Russia Cup: Beam & Floor

5 min read
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 The Russian Cup concluded on Sunday afternoon with somewhat unexpected event finals on the balance beam and floor exercise.  Perhaps owing just as much to her experience as her talent, Aliya Mustafina looked comparatively fresh to the other competitors, taking the title on both balance beam and floor exercise.

On balance beam, she had more balance checks than previous days and didn’t make all of her connections, but she landed the standing Arabian for the third time in a row, and stuck her double tuck dismount for 15.567 and 6.6 D score. I know I might get hammered for saying this, but Aliya’s massive execution scores on home soil have a lot to do with making mess-ups look good. When you gracefully stumble out of elements and even make them looked planned, you make it easy for the judges to give you the benefit of the doubt. (Was a 3 tenth or 1 tenth balance check? Oh, let’s just say 1. It was really very pretty.) It’s an art Maria Kharenkova hasn’t mastered yet, and she would do well to. 

A big balance check after her acrobatic series and a relatively nervy performance meant Kharenkova had to settle for silver on her pet event, hampered more by execution than by her closest rival’s only slightly higher D score.

I enjoyed watching Kharenkova before, but I’ve especially warmed to her over these last days in Penza. She doesn’t fit a mold, Russian or otherwise, generally privileging strong acrobatics over execution. At the same time, she can’t quite garner enough strength for a DTY vault (limiting her all-around potential) and although not especially graceful, she is quite precise, especially in practice. Her style in training and in competition is a breath of fresh air, aided by her happy demeanor. She works very hard and consistently, but missed elements here and there don’t seem to rattle her. She takes everything in stride. 

Coming in third was Daria Spiridonova, finally finishing in the top three on an event she’ll likely be pegged for in Nanning if Komova can’t get a routine ready. She has a nice look here, reminiscent of her stronger event: delicate, limber, mostly at ease except for doubting herself at key connections (her Onodi to front aerial, for example).

The only nail-biter is her dismount, which she frequently either under or over-rotates. Landing on her backside is one thing, but the overcorrection is worse (at least in terms of safety and the comfort of the observers) when she lunges towards the beam upon her feet hitting the floor. I’m sure she’ll be giving her exit extra attention in the next few weeks.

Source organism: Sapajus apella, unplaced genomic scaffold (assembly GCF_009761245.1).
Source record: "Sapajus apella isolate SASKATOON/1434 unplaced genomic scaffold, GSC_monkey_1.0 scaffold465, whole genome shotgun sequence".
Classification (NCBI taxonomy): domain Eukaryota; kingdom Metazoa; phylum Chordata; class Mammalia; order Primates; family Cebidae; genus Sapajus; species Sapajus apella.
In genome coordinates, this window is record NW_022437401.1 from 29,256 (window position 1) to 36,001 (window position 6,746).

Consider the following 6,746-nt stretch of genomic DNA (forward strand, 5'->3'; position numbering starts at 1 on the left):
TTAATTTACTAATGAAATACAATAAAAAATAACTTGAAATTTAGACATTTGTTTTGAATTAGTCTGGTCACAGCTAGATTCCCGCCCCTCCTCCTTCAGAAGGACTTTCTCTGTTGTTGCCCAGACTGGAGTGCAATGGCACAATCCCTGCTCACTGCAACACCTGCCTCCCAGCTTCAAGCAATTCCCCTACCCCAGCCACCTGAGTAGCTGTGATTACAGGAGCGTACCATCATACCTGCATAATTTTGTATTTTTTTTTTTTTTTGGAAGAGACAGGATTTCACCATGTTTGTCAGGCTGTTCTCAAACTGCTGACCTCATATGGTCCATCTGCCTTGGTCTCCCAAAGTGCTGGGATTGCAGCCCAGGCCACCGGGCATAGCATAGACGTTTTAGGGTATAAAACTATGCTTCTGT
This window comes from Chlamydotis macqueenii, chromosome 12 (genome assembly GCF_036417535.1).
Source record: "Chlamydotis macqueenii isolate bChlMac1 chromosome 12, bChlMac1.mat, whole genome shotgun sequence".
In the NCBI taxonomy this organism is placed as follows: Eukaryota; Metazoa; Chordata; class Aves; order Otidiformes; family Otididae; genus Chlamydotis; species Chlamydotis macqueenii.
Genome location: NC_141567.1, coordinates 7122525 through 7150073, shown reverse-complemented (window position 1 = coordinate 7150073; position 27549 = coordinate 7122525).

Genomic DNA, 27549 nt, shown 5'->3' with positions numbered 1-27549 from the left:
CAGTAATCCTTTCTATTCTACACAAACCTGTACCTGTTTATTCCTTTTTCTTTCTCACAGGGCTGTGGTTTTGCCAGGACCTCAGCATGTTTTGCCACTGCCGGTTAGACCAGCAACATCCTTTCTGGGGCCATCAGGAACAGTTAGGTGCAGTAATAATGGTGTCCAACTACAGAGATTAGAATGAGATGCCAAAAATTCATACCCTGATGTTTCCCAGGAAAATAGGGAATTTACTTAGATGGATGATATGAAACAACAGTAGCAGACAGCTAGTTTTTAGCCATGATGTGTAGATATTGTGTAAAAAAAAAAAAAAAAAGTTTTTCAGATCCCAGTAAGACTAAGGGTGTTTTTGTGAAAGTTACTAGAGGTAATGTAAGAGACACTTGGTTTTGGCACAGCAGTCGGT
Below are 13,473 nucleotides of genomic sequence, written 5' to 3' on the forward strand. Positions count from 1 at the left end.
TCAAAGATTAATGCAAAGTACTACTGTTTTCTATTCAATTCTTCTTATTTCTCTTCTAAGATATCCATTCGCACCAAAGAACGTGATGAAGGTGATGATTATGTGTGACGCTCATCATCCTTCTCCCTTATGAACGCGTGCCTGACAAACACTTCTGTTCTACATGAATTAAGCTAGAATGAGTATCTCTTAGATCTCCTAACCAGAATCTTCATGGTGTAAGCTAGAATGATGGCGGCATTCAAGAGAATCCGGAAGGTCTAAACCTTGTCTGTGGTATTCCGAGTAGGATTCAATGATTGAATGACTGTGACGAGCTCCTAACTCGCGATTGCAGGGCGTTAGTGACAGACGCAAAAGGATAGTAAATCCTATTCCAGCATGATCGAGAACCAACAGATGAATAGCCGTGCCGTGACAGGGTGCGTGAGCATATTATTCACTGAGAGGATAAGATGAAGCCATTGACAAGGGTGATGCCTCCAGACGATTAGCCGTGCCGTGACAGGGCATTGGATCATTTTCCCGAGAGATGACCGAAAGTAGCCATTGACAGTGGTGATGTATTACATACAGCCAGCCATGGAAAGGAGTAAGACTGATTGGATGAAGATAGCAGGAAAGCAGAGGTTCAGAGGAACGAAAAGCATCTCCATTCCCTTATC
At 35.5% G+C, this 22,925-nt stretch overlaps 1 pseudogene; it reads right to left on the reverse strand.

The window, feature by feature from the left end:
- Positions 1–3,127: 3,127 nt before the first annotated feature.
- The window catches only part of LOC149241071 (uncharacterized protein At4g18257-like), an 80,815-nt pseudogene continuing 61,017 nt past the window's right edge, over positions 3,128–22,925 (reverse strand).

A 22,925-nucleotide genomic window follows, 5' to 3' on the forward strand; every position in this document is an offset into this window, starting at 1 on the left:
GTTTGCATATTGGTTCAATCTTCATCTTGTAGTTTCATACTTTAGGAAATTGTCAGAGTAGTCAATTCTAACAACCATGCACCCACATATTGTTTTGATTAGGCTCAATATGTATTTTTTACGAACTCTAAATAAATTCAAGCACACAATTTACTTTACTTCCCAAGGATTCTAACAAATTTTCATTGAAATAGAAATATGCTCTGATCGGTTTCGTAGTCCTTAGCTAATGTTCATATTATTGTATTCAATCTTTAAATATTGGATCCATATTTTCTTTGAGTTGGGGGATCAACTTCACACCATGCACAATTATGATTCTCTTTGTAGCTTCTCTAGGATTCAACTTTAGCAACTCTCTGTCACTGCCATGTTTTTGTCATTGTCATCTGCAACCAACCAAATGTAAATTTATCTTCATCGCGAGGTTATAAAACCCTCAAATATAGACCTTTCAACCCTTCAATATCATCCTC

The Floor Exercise Final proved a bit more interesting, if only because it is a worrisome event for Russia on the international stage. Today’s competition unfortunately confirmed that concern.

Aliya Mustafina took the title with a spirited routine that, like her gold-earning beam routine in 2013, amusingly strokes the code of points, making it work for her present strengths and weaknesses. She added the stag jump out of a stuck double Arabian today, performing it well enough although the rebound wasn’t as seamless as usual, and she completed her Memmel and Triple Y turns. The Gomez is still a work in progress, but I think it could be ready (as in consistent during competition) by October. She earned a 14.700 with a 5.7 D score.

In general, I like this routine more than I thought I would when she unveiled it earlier this season, and I’m conflicted about whether she should upgrade it with a harder tumbling pass. If she could do so without unveiling a triple twist, then that would be fabulous. It’s an ultimately more tidy routine without that pass, however, and probably safer on the knees and ankles, so if that’s the only alternative, I say leave it out. The impression left without the helicopter twisters and with beautifully executed spins is a better one. 

Taking the second prize and proving that this competition wasn’t all about World’s team selection was Tula’s Daria Yelizarova (2.5 to full twist, triple twist, double pike), and coming in third was the exhaustion-defying Maria Kharenkova, who climbed over poorly executed routines from Maria Paseka and Alla Sosnitskaya with four imperfect but solid-enough passes: double Arabian, 2.5 twist to two handsprings to double pike, whip to whip to handspring to triple twist, double tuck.

Without solid routines leaving little doubt as to whether they can deliver on Russia’s weaker events in Nanning, I imagine Alla Sosnitskaya and Maria Paseka will be hard at work at Lake Krugloye in September. Sosnitskaya has a gutsier routine on floor, but with exception of the Vault Final yesterday, Paseka was more consistent across the board on her two most important pieces. While Alla looked stronger as the competition proceeded from day to day, Maria was far fresher in the beginning of the week. Her big issue appears to be stamina over the long haul, as opposed to taking a while to warm up to a podium. 

There is more to say in regards to selection for Nanning, performance themes, celebrations and concerns, but for now, this Russian Cup is a wrap!

Article by  Sara Dorrien

Photo Cover from sportgymrus

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